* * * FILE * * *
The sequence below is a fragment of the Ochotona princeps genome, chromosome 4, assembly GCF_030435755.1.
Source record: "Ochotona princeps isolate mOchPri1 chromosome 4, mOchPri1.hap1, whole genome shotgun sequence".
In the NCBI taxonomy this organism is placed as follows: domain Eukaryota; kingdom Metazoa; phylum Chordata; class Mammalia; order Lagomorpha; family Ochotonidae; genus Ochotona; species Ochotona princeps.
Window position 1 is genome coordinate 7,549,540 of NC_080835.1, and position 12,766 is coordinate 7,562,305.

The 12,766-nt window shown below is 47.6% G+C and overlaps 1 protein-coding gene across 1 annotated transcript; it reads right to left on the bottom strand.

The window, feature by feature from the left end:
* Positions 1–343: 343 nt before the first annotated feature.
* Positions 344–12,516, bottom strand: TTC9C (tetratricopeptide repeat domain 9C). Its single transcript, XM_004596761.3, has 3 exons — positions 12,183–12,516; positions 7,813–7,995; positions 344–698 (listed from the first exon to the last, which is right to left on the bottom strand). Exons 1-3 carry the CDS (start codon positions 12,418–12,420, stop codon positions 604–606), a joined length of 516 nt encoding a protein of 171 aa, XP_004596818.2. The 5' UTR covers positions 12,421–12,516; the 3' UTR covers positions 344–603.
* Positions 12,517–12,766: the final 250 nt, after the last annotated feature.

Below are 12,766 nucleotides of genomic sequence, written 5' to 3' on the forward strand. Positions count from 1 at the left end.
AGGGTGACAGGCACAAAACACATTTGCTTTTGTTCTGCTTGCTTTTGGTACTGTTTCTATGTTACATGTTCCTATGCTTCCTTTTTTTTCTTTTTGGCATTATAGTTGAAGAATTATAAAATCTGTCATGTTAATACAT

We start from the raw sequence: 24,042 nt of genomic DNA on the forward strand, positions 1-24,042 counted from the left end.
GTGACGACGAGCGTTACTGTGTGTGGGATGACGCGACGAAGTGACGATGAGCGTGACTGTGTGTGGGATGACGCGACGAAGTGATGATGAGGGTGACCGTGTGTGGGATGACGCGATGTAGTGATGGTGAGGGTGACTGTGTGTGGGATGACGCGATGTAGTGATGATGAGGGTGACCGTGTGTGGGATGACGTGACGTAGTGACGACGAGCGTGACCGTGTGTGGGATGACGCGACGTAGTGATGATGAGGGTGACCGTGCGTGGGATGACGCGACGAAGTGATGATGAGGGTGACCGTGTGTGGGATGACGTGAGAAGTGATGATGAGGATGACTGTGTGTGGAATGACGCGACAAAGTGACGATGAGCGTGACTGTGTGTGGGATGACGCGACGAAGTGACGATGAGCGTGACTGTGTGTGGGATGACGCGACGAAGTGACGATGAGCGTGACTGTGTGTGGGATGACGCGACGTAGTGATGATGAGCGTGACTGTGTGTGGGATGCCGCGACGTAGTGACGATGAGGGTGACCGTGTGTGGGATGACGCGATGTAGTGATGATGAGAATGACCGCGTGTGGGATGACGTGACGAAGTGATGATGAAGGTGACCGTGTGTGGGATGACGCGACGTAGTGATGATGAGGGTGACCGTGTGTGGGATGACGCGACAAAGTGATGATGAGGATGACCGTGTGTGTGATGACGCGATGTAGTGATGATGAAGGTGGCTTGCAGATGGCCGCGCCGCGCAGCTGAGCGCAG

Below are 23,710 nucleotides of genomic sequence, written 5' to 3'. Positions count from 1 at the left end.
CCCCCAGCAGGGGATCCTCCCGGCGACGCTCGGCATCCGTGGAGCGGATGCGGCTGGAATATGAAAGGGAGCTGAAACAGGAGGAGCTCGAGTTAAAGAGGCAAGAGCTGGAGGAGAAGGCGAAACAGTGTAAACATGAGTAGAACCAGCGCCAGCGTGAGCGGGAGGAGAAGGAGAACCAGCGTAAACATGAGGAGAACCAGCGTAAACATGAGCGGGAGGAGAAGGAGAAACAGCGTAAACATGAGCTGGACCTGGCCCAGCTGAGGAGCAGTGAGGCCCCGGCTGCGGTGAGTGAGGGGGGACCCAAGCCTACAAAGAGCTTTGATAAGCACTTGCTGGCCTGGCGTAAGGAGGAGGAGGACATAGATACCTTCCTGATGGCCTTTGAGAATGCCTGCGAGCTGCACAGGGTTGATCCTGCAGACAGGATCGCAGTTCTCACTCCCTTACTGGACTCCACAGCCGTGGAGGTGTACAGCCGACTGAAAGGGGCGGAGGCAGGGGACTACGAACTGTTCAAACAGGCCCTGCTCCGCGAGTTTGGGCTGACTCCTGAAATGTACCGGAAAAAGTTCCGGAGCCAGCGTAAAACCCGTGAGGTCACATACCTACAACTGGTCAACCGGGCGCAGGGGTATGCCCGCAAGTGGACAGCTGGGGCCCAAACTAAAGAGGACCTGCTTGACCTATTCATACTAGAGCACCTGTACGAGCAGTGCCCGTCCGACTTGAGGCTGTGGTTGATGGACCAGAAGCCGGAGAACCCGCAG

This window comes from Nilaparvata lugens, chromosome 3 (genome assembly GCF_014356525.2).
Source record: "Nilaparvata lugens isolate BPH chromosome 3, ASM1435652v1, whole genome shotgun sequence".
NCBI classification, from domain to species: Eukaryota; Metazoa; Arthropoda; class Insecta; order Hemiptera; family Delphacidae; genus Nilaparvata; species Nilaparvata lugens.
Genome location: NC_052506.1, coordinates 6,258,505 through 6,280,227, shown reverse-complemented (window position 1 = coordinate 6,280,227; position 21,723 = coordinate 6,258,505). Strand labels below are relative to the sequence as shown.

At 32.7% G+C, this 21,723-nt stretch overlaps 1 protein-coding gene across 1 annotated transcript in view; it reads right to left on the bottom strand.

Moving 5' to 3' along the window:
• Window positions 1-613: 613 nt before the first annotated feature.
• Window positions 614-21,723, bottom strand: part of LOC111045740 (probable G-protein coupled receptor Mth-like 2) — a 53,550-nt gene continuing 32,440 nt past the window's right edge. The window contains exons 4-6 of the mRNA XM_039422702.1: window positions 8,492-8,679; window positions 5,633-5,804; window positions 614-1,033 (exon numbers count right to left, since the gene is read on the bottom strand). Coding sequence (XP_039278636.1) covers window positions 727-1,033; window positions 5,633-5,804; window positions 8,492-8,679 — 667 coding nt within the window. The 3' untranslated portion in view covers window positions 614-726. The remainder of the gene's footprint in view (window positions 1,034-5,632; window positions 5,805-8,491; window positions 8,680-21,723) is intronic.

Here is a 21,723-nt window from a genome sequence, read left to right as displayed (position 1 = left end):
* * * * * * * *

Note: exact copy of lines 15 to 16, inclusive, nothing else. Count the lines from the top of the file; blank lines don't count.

CCCCCAGCAGGGGATCCTCCCGGCGACGCTCGGCATCCGTGGAGCGGATGCGGCTGGAATATGAAAGGGAGCTGAAACAGGAGGAGCTCGAGTTAAAGAGGCAAGAGCTGGAGGAGAAGGCGAAACAGTGTAAACATGAGTAGAACCAGCGCCAGCGTGAGCGGGAGGAGAAGGAGAACCAGCGTAAACATGAGGAGAACCAGCGTAAACATGAGCGGGAGGAGAAGGAGAAACAGCGTAAACATGAGCTGGACCTGGCCCAGCTGAGGAGCAGTGAGGCCCCGGCTGCGGTGAGTGAGGGGGGACCCAAGCCTACAAAGAGCTTTGATAAGCACTTGCTGGCCTGGCGTAAGGAGGAGGAGGACATAGATACCTTCCTGATGGCCTTTGAGAATGCCTGCGAGCTGCACAGGGTTGATCCTGCAGACAGGATCGCAGTTCTCACTCCCTTACTGGACTCCACAGCCGTGGAGGTGTACAGCCGACTGAAAGGGGCGGAGGCAGGGGACTACGAACTGTTCAAACAGGCCCTGCTCCGCGAGTTTGGGCTGACTCCTGAAATGTACCGGAAAAAGTTCCGGAGCCAGCGTAAAACCCGTGAGGTCACATACCTACAACTGGTCAACCGGGCGCAGGGGTATGCCCGCAAGTGGACAGCTGGGGCCCAAACTAAAGAGGACCTGCTTGACCTATTCATACTAGAGCACCTGTACGAGCAGTGCCCGTCCGACTTGAGGCTGTGGTTGATGGACCAGAAGCCGGAGAACCCGCAG

This window comes from Nilaparvata lugens, chromosome 3 (genome assembly GCF_014356525.2).